pair_sets_index() gives the Pair Sets Index (PSI) adjusted for chance (Rezaei, Franti, 2016), \(K \leq L\) . Pairing is based on the solution to the Linear Sum Assignment Problem of a transformed version of the confusion matrix.

Value

A single real value giving the similarity score.

References

Hubert L., Arabie P., Comparing Partitions, Journal of Classification 2(1), 1985, 193-218, esp. Eqs. (2) and (4).

Rendon E., Abundez I., Arizmendi A., Quiroz E.M., Internal versus external cluster validation indexes, International Journal of Computers and Communications 5(1), 2011, 27-34.

Rezaei M., Franti P., Set matching measures for external cluster validity, IEEE Transactions on Knowledge and Data Mining 28(8), 2016, 2173-2186.

Vinh N.X., Epps J., Bailey J., Information theoretic measures for clusterings comparison: Variants, properties, normalization and correction for chance, Journal of Machine Learning Research 11, 2010, 2837-2854.

Examples

y_true <- iris[[5]]
y_pred <- kmeans(as.matrix(iris[1:4]), 3)$cluster
adjusted_rand_score(y_true, y_pred)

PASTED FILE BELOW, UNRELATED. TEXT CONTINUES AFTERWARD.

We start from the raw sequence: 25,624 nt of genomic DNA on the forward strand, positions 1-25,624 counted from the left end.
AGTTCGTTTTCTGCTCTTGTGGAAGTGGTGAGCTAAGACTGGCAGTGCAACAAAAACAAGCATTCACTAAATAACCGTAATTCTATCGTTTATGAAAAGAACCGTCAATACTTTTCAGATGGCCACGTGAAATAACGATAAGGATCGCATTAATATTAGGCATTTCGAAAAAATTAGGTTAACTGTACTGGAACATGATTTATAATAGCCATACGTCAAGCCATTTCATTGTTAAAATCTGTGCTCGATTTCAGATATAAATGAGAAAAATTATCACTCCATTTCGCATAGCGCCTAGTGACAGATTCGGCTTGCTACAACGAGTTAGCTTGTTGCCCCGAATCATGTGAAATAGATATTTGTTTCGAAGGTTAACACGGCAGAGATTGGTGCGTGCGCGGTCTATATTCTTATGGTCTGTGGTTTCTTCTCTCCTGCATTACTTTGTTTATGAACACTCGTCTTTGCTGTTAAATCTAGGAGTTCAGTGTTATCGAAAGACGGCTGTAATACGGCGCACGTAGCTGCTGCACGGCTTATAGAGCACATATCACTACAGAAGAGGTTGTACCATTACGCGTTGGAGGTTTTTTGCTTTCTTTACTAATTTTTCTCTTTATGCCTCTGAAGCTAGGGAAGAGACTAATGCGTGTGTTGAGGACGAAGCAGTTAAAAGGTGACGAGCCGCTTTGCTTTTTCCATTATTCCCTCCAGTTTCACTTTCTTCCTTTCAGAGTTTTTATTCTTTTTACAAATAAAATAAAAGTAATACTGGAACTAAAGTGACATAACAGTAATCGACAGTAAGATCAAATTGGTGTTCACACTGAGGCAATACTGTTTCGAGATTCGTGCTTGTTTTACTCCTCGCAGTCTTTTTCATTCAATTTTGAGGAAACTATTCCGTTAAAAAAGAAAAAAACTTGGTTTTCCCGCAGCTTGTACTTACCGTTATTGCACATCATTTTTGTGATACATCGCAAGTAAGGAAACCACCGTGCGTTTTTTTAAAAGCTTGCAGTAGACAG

rand_score(table(y_true, y_pred)) # the same
adjusted_fm_score(y_true, y_pred)
fm_score(y_true, y_pred)
mi_score(y_true, y_pred)
normalized_mi_score(y_true, y_pred)
adjusted_mi_score(y_true, y_pred)
normalized_accuracy(y_true, y_pred)
pair_sets_index(y_true, y_pred)

emst_mlpack

Euclidean Minimum Spanning Tree

Description

Provides access to an implementation of the Dual-Tree Borůvka algorithm based on kd-trees. It is fast for (very) low-dimensional Euclidean spaces. For higher dimensional spaces (say, over 5 features) or other metrics, use the parallelised Prim-like algorithm implemented in `mst <#mst>`__ .

Usage

emst_mlpack(X, verbose = FALSE)

Arguments

Argument

Description

X

a numeric matrix (or an object coercible to one, e.g., a data frame with numeric-like columns)

verbose

logical; whether to print diagnostic messages

Details

Calls emstreeR::mlpack_mst() and converts the result so that it is compatible with the output of `mst <#mst>`__ .

If the emstreeR package is not available, an error is generated.

Value

An object of class mst , see `mst <#mst>`__ for details.

References

March W.B., Ram P., Gray A.G., Fast Euclidean Minimum Spanning Tree: Algorithm, Analysis, and Applications, Proc. ACM SIGKDD’10 (2010) 603-611, https://mlpack.org/papers/emst.pdf .

Curtin R.R., Edel M., Lozhnikov M., Mentekidis Y., Ghaisas S., Zhang S., mlpack 3: A fast, flexible machine learning library, Journal of Open Source Software 3(26), 726, 2018.

gclust

The Genie++ Hierarchical Clustering Algorithm